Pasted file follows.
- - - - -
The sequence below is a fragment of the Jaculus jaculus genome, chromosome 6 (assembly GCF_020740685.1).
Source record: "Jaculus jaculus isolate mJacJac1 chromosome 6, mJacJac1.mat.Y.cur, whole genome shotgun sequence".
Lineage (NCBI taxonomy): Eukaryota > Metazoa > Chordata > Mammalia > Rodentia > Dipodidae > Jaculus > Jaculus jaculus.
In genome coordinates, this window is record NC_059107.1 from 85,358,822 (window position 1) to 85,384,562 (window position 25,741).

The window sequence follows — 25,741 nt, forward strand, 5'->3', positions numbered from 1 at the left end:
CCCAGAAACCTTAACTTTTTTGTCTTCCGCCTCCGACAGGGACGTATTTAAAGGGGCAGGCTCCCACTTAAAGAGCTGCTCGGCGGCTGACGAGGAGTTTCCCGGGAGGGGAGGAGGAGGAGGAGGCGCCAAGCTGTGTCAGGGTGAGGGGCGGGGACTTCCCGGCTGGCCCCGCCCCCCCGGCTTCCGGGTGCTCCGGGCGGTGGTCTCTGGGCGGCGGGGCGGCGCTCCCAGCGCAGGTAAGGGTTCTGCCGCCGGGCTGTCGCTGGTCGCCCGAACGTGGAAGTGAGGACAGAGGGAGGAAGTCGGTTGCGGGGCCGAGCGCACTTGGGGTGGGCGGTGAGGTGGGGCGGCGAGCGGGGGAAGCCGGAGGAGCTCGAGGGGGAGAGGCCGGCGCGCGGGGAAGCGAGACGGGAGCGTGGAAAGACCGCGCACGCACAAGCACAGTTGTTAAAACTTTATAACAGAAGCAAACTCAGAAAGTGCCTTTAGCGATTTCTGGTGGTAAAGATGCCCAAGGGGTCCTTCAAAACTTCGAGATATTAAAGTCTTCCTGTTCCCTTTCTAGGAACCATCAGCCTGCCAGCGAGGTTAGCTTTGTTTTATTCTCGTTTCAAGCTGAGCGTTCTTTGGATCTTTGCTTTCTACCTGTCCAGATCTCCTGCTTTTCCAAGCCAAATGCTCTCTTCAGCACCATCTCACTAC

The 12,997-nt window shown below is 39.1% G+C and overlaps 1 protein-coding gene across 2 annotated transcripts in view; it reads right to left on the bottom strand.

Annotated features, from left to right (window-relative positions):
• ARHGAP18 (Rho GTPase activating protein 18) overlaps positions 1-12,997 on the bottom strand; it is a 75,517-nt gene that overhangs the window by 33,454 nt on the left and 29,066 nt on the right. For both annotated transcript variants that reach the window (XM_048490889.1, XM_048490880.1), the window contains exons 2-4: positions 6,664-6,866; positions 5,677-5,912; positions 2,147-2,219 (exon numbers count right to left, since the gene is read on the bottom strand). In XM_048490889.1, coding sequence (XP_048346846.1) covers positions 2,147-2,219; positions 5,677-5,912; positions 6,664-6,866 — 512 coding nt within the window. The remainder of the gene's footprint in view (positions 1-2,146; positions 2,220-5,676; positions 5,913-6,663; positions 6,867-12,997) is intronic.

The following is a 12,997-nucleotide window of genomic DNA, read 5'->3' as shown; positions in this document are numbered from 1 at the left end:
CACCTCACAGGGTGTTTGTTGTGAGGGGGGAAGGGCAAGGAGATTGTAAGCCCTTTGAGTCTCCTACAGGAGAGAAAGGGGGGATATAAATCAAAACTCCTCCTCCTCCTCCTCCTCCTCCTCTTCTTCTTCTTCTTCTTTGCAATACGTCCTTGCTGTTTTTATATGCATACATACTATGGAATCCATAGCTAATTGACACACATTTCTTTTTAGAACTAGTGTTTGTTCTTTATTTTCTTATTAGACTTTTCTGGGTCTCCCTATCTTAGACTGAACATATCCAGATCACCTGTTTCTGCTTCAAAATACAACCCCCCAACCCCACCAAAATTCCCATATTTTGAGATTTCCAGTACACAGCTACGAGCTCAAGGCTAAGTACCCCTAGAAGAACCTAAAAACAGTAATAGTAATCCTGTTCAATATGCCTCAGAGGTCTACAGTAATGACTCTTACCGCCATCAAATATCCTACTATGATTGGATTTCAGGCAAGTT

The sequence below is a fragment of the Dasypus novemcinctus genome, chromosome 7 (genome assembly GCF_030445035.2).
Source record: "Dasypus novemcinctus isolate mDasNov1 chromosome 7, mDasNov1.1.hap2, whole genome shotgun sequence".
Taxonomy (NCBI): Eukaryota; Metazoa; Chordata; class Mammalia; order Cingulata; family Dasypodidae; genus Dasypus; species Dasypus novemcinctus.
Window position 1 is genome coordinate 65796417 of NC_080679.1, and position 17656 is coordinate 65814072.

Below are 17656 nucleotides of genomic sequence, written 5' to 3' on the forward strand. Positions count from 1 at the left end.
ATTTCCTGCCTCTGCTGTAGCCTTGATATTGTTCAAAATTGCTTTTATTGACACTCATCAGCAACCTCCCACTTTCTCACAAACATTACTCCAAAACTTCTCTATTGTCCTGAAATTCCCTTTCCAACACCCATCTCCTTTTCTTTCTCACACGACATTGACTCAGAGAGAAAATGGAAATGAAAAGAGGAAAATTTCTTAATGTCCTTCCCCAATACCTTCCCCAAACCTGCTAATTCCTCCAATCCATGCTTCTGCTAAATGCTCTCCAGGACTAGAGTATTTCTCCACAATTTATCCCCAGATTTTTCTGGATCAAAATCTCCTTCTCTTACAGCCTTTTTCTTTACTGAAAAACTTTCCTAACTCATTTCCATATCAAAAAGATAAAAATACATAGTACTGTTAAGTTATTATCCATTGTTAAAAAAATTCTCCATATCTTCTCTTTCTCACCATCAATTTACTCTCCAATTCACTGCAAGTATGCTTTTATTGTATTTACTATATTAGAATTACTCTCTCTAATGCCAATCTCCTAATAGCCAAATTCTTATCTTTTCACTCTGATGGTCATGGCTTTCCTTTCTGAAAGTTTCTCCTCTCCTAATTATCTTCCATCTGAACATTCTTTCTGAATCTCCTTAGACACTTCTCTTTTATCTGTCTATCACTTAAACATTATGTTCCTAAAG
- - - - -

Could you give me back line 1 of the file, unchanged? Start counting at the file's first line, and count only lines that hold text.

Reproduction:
The sequence below is a fragment of the Jaculus jaculus genome, chromosome 6 (assembly GCF_020740685.1).